I need to interject at this point, a little information of the geographical nature of Adak Island.  Adak is at a point where the cold waters of the Bering Sea mixes with the warmer waters of the Japanese Current which passes just south of Adak in the Pacific Ocean. So, the prevailing weather conditions at that part of Alaska are usually soupy fog and constant rain.  Whenever a trough of low pressure, which usually originates in Siberia, enters the scene, a strong storm is generated making Adak the “birthplace of Pacific storms”.

The morning I was scheduled to leave Adak was no different than most days. Steady rain, falling horizontally with a strong wind.  Visibility, less than a mile.  I thought that the flight would be postponed for sure.  It wasn’t

When we boarded, we were greeted by the one flight attendant, then called stewardess, and seated. We were given special emphasis that since this was going to be a rough flight, we should buckle up tightly.  She was correct. Upon taking off, we got the snot beat out of us and continued to do so until achieving cruising altitude.  After that, we experienced an uneventful flight until descending into Anchorage.  The only remarkable part of the flight was that the cloud deck was so low that the tops of a few of the Aleutian volcanoes were visible from the air, a couple of them still smoking.  What a view!  It was then that I learned to take my camera onboard with me instead of packing it in baggage.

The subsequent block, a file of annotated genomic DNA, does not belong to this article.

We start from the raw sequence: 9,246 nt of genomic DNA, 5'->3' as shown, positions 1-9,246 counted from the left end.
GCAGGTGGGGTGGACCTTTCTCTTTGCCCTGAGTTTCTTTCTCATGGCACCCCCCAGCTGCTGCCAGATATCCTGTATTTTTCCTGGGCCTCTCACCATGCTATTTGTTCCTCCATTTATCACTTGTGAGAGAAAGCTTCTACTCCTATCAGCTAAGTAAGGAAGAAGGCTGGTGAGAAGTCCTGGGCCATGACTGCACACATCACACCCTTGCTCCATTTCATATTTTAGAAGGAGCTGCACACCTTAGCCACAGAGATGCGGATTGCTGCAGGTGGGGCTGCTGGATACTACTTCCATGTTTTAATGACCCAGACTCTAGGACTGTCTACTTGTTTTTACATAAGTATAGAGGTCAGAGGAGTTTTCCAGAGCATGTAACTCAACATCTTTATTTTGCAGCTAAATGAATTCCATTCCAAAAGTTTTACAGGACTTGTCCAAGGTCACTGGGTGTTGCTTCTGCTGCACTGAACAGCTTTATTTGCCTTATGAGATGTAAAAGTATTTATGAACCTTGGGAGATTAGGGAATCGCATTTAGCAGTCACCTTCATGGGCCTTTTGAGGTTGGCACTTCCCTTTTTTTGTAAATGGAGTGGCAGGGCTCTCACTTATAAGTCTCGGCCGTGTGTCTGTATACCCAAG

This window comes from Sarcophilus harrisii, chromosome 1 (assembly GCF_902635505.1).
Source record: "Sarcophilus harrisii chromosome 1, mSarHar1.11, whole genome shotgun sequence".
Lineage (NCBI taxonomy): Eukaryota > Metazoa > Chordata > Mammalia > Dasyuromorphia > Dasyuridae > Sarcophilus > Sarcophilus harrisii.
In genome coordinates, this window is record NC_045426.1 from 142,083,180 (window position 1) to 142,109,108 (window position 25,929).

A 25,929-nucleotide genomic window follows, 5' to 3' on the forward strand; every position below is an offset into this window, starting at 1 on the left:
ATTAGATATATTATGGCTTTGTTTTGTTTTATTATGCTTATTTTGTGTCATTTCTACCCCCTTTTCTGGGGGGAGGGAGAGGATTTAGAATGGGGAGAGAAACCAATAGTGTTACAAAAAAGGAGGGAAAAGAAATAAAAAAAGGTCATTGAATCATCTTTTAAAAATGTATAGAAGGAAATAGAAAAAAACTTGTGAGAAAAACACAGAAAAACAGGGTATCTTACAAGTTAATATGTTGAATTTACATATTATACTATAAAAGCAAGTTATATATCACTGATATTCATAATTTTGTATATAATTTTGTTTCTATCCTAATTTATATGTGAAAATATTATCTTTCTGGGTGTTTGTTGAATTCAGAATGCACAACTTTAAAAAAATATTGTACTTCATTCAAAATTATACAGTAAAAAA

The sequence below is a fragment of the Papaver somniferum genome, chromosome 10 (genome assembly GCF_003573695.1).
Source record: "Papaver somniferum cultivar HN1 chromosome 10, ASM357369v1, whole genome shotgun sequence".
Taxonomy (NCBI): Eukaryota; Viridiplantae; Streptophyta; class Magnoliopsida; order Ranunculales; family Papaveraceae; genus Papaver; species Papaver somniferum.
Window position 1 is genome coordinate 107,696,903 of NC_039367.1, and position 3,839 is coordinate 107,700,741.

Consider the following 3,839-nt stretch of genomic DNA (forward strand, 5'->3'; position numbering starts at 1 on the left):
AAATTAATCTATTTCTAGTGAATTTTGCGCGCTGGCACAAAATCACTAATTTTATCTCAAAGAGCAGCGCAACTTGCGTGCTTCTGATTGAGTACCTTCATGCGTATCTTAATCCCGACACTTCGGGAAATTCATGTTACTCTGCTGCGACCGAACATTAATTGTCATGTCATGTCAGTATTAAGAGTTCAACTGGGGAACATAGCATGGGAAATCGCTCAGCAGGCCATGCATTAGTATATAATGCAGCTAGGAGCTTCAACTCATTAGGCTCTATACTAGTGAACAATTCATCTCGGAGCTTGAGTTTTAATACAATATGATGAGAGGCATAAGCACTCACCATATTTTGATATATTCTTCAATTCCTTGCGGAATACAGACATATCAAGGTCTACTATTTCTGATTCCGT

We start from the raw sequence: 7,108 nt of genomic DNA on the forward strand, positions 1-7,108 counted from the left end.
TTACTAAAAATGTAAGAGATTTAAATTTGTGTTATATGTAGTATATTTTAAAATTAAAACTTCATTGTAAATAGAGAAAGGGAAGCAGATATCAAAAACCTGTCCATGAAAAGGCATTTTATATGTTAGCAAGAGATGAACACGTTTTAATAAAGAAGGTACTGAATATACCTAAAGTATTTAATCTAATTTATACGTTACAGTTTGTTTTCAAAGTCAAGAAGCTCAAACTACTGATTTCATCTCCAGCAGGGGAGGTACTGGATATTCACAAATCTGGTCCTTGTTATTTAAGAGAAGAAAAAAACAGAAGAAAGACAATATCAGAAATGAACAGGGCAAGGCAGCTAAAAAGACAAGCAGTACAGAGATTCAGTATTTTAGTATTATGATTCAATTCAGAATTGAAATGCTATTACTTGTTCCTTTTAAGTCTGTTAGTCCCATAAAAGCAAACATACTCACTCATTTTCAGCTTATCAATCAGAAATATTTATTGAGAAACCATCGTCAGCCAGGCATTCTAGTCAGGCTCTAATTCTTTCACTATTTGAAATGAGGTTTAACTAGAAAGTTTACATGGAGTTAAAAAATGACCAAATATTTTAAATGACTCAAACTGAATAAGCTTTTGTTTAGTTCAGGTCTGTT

At Anchorage, instead of locating a hotel to stay the night, I decided to save the money and parked myself at the USO after purchasing a couple of magazines and pocket books related to Alaska’s history.

The next morning, the storm had blown south and was a beautiful day, rare for Alaska.  In the distance were the Chugach Mountains, still covered with snow, to the West, Redoubt Volcano.

The general plan for today was to fly from Anchorage to Kodiak on an old Fairchild F-27; a two-engine passenger medium sized passenger airliner making one stop at Homer. From Kodiak, the drill was to take a cab from the Airport, located near the Naval Station (Now a major Coast Guard facility) to the Kodiak Airways terminal downtown and catch an even smaller plane for Sitkinak Island.

The flight between Anchorage, Homer, and Kodiak, as compared to the previous day was a breeze. Very few clouds and some of the most spectacular scenery that I had ever seen.  I think that I shot 3 or 4 rolls of film on that leg of the flight alone.

I still didn’t quite understand why Kodiak Airways had their passenger terminal in downtown Kodiak until after I caught the cab and arrived in Kodiak.  On the waterfront, out by a medium sized building marked KODIAK AIRWAYS, stood a couple of sea planes; a Grumman Goose and a small Grumman Widgeon. This was going to be interesting!

After checking in and waiting for about 45 minutes, a gentleman in jeans and a flannel shirt (not plaid) walked in the terminal and called for passengers bound for Old Harbor, Alatak, Akhiok, and Sitkinak. That’s me!